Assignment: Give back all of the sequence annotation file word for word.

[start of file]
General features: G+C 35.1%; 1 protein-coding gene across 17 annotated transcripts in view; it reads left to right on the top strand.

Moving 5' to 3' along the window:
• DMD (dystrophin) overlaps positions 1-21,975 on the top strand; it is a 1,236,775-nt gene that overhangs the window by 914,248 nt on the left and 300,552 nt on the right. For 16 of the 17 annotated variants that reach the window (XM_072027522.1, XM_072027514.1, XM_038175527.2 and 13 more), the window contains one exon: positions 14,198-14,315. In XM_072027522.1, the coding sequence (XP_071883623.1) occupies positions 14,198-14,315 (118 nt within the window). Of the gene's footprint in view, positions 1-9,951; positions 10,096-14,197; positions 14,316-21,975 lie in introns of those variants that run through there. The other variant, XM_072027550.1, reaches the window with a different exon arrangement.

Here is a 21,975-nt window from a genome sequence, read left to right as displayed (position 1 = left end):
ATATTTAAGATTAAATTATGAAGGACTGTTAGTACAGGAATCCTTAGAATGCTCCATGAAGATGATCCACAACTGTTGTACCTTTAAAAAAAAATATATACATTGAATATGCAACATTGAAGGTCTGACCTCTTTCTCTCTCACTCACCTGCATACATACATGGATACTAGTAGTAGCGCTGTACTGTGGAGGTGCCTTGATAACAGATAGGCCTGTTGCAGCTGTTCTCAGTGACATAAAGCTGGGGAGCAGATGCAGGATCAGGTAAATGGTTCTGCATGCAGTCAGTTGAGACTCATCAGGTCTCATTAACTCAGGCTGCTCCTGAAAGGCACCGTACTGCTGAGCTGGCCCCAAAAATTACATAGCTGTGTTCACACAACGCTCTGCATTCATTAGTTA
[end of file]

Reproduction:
General features: G+C 35.1%; 1 protein-coding gene across 17 annotated transcripts in view; it reads left to right on the top strand.

Moving 5' to 3' along the window:
• DMD (dystrophin) overlaps positions 1-21,975 on the top strand; it is a 1,236,775-nt gene that overhangs the window by 914,248 nt on the left and 300,552 nt on the right. For 16 of the 17 annotated variants that reach the window (XM_072027522.1, XM_072027514.1, XM_038175527.2 and 13 more), the window contains one exon: positions 14,198-14,315. In XM_072027522.1, the coding sequence (XP_071883623.1) occupies positions 14,198-14,315 (118 nt within the window). Of the gene's footprint in view, positions 1-9,951; positions 10,096-14,197; positions 14,316-21,975 lie in introns of those variants that run through there. The other variant, XM_072027550.1, reaches the window with a different exon arrangement.

Here is a 21,975-nt window from a genome sequence, read left to right as displayed (position 1 = left end):
ATATTTAAGATTAAATTATGAAGGACTGTTAGTACAGGAATCCTTAGAATGCTCCATGAAGATGATCCACAACTGTTGTACCTTTAAAAAAAAATATATACATTGAATATGCAACATTGAAGGTCTGACCTCTTTCTCTCTCACTCACCTGCATACATACATGGATACTAGTAGTAGCGCTGTACTGTGGAGGTGCCTTGATAACAGATAGGCCTGTTGCAGCTGTTCTCAGTGACATAAAGCTGGGGAGCAGATGCAGGATCAGGTAAATGGTTCTGCATGCAGTCAGTTGAGACTCATCAGGTCTCATTAACTCAGGCTGCTCCTGAAAGGCACCGTACTGCTGAGCTGGCCCCAAAAATTACATAGCTGTGTTCACACAACGCTCTGCATTCATTAGTTA